Best in a supporting role

I believe I am safe in assuming that most of you are not regular readers of the Journal of Leadership Studies. Nor that you had the pleasure of perusing the article in that magazine’s Winter 2014 issue titled “Followership in Leadership Studies: A Case of Leader-Follower Trade Approach.” To save you the trouble, let me summarize the argument put forward by the author, Petros G. Malakyan:

While an abundance of research is devoted to leaders – an entire literature, in fact –almost nothing is written about followers.

The reason for this is not particularly elusive. From presidents to mob bosses, from generals to drug lords, we love narratives that center on figures who hold, or aspire to hold, absolute power.

This bias is even more pronounced in the world of business, which is predicated on the notion that worth can be measured by your place in the pecking order. People don’t think about how they function as followers because the very idea that they might be followers – as opposed to leaders-in-waiting – strikes them as insulting.

The huge and unsung irony here is that most leadership studies conclude that lousy followers wind up making lousy leaders. “He who has never learned to obey cannot be a good commander,” is how Aristotle put it a couple of thousand years ago.

This dynamic is particularly fraught for Rotarians, because Rotary is, by its nature, filled with people who are leaders in their profession or their business who must adapt, or re-adapt, to being followers in order to function within the organization. For this reason, I’ve spent several weeks studying the concept of followership and trying to compile a few crucial tips to being a good follower.

It’s certainly fair to ask what my qualifications are for this task, so let me set out my bona fides as a follower. Ahem. Aside from editing my college newspaper, I’ve never actually been a leader of anything – and that includes my family, a small, volatile start-up operation that is indisputably helmed by my wife.

What’s more, I make my living mostly as a freelance writer. To remain employed, I have to be not only a good follower, but a good follower to about two dozen leaders, each of whom has a different style. The only thing they appear to have in common is a tendency to ignore my emails.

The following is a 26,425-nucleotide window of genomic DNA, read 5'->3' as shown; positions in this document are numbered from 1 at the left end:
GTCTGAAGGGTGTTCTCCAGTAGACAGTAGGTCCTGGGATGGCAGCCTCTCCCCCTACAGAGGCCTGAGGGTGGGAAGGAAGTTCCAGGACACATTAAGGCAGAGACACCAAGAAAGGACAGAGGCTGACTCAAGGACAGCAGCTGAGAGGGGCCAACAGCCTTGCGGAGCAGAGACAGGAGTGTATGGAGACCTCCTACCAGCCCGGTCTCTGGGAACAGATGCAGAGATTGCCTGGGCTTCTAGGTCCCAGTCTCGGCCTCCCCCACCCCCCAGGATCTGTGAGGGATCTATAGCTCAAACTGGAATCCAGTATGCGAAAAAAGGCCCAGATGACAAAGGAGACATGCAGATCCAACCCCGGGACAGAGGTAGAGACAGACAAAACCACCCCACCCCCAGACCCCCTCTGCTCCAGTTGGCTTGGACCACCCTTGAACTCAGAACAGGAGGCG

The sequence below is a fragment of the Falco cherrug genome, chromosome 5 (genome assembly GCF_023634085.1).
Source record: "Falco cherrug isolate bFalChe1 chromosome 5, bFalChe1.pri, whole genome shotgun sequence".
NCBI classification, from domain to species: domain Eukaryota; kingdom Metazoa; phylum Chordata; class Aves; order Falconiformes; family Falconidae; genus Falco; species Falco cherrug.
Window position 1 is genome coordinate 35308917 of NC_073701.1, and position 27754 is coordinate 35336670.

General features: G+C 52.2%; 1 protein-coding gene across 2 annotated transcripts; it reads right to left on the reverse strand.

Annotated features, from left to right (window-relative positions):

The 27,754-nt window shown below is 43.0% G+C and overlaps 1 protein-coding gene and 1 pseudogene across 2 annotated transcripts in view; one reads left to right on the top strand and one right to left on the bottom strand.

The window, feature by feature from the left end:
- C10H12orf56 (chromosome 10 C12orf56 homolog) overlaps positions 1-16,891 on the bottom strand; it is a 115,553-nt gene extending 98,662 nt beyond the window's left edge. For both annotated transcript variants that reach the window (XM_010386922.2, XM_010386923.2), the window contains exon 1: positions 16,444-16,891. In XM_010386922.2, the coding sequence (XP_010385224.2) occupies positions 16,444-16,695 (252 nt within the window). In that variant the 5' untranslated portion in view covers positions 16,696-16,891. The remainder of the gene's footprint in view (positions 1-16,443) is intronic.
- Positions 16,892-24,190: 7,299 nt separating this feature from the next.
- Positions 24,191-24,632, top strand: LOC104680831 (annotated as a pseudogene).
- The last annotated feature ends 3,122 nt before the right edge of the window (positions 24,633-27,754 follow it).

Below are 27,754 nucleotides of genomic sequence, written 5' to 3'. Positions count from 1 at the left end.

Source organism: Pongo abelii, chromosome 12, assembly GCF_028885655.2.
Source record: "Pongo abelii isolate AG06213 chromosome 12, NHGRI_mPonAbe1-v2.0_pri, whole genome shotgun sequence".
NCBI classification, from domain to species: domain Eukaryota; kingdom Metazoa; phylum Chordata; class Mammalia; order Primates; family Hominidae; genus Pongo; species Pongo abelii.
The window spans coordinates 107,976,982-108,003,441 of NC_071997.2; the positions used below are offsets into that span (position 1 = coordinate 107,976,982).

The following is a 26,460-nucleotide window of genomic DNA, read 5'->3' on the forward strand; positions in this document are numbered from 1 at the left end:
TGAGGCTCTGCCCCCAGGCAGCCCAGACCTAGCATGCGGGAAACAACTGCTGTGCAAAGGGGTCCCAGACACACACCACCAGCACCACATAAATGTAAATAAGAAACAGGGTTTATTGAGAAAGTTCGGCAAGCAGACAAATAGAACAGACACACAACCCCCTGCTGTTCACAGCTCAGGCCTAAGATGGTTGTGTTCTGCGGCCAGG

There are four essential qualities to being a good follower, at least according to Robert Kelley, a scholar at Carnegie Mellon University who enjoys the odd distinction of being the world’s leading authority on followership.

A couple of these are pretty straightforward. Good followers have to be committed to the mission of the group, and they have to be competent in their given role. The more nuanced attributes are what Kelley refers to as self-management and courage. Good followers have to be able to work independently and maintain their ethical standards.

The most common misconception Kelley encounters is that being a “good follower” is tantamount to passive obedience. In fact, a good follower must be engaged in an active collaboration with the leader, and that requires critical thinking. Followers must be candid with superiors, especially in offering constructive criticism that might aid the larger cause. In the absence of critical thought, groupthink inevitably takes hold.

What’s most fun about reading Kelley’s work is the spot-on taxonomy he provides of follower types. Anyone who works in an office will recognize them.

The “sheep,” for example, require constant supervision. The “yes people” put blind loyalty before all else. Then there are the “pragmatics,” who wait until a consensus has emerged before taking a position on anything. And, of course, the “alienated,” who are motivated mostly by grievance, the not-very-secret sentiment that they are the ones who should be in charge.

My sense is that most followers struggle with all of these tendencies. They are natural responses to the dilemma of the follower, which is that you are expected to devote yourself entirely to a cause that brings more glory (and riches and a bigger office) to the leader, not to you.

This expectation may be especially difficult for Americans to accept because it runs up against a basic tenet of our culture: exceptionalism. As a political system, of course, capitalism has been wildly successful in motivating people to strive for greatness. But it also defines greatness in narrow terms. To put it bluntly, you are the top dog or a nobody.